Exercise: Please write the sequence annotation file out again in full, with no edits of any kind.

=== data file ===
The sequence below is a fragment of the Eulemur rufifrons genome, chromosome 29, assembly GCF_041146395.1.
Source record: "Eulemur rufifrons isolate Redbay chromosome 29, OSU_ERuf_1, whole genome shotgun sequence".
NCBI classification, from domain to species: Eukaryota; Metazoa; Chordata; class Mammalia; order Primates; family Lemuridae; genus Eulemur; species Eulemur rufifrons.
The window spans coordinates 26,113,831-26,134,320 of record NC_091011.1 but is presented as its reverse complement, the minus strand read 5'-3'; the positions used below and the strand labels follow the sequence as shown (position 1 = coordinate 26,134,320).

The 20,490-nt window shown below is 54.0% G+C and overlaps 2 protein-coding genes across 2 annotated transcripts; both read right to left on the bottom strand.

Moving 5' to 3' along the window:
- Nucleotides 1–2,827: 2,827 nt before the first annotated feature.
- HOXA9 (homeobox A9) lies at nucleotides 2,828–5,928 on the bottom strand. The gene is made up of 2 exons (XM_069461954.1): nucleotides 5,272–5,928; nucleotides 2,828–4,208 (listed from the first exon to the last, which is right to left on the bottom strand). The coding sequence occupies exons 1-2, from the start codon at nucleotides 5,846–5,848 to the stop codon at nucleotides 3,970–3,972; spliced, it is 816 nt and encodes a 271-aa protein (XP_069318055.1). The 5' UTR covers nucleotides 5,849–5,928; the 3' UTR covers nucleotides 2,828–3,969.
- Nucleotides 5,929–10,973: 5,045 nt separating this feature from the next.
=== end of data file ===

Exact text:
The sequence below is a fragment of the Eulemur rufifrons genome, chromosome 29, assembly GCF_041146395.1.
Source record: "Eulemur rufifrons isolate Redbay chromosome 29, OSU_ERuf_1, whole genome shotgun sequence".
NCBI classification, from domain to species: Eukaryota; Metazoa; Chordata; class Mammalia; order Primates; family Lemuridae; genus Eulemur; species Eulemur rufifrons.
The window spans coordinates 26,113,831-26,134,320 of record NC_091011.1 but is presented as its reverse complement, the minus strand read 5'-3'; the positions used below and the strand labels follow the sequence as shown (position 1 = coordinate 26,134,320).

The 20,490-nt window shown below is 54.0% G+C and overlaps 2 protein-coding genes across 2 annotated transcripts; both read right to left on the bottom strand.

Moving 5' to 3' along the window:
- Nucleotides 1–2,827: 2,827 nt before the first annotated feature.
- HOXA9 (homeobox A9) lies at nucleotides 2,828–5,928 on the bottom strand. The gene is made up of 2 exons (XM_069461954.1): nucleotides 5,272–5,928; nucleotides 2,828–4,208 (listed from the first exon to the last, which is right to left on the bottom strand). The coding sequence occupies exons 1-2, from the start codon at nucleotides 5,846–5,848 to the stop codon at nucleotides 3,970–3,972; spliced, it is 816 nt and encodes a 271-aa protein (XP_069318055.1). The 5' UTR covers nucleotides 5,849–5,928; the 3' UTR covers nucleotides 2,828–3,969.
- Nucleotides 5,929–10,973: 5,045 nt separating this feature from the next.